However, naive implementation of this approach encounters the significant trouble, especially with short messages - letter frequency distribution may not be idea. For example encrypted message above was created with phrase:

ATTACK AT THE DAWN WITH AMBUSH IN THE CANYON

Where we have six A-s, and six T-s, four H-s and only two E-s. Obviously trying different letters to be E is not better than simply trying all 25 keys one by one.


Letter frequency with Least Squares

Luckily, letter-frequency based approach could be significantly improved for Caesar's Cipher, since we can use not only most frequent letters in our calculations.

How it works?

Suppose we write down an array of average letter frequencies in English text (in percents):

# average letter frequencies in English

[8.1, 1.5, 2.8, 4.3, 13.0, 2.2, 2.0, 6.1, 7.0, 0.15, 0.77, 7.0, 2.4,
        6.8, 7.5, 1.9, 0.095, 6.0, 6.3, 9.1, 2.8, 0.98, 2.4, 0.15, 2.0, 0.074]

Here the first value is frequency of letter A, the fifth one - of the letter E and so on.

Of course in a given message (plain-text, not encrypted) letter distribution will not be exactly the same, but it will anyway be similar. For example let us calculate frequencies in the phrase above (Attack at dawn...):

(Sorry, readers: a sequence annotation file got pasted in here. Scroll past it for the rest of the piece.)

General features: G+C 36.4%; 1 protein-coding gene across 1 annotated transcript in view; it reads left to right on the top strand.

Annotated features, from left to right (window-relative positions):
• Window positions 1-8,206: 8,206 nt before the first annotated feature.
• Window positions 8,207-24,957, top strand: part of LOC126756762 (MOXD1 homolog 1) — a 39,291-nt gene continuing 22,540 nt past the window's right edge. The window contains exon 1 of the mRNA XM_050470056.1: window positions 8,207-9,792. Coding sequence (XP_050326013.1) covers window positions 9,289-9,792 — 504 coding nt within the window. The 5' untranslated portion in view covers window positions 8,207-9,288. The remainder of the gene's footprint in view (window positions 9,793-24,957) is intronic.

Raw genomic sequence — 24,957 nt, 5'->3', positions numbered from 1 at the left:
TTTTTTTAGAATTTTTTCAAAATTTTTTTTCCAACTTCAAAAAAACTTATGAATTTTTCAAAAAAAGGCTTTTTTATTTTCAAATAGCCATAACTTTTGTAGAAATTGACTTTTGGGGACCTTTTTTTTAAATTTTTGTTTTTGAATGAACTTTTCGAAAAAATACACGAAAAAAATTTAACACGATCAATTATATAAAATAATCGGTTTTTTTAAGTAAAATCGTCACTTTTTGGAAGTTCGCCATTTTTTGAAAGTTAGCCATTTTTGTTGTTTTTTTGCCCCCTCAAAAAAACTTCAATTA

# letter frequencies in real message

[16.7, 2.8, 5.6, 2.8, 5.6, 0, 0, 11.1, 5.6, 0, 2.8, 0, 2.8,
        8.3, 2.8, 0, 0, 0, 2.8, 16.7, 2.8, 0, 2.8, 0, 2.8, 0]

Wee see, that for some letters difference is significant - about 8% for A and E, however, for most of letters discrepancy is not that large. Let us subtract ideal frequencies from real ones to see this difference:

# difference between real and ideal frequencies:

[8.6, 1.3, 2.8, -1.5, -7.4, -2.2, -2.0, 5.0, -1.4, -0.15, 2.0, -7.0, 0.4, 1.5,
        -4.7, -1.9, -0.095, -6.0, -3.5, 7.6, 0.0, -0.98, 0.4, -0.15, 0.8, -0.074]

Wee see that for many letters difference is small enough (by absolute value):

I.e. for 21 letters of 26 the difference is less or equal to 5%.

Now, what happens if we encode some message with Caesar's Cipher and calculate letter frequencies?

Obviously, the array of frequencies will be alike one mentioned above, but shifted by several positions (according to cipher key). For example, taking encrypted phrase above (Ibbiks ib bpm...) we get the following distribution: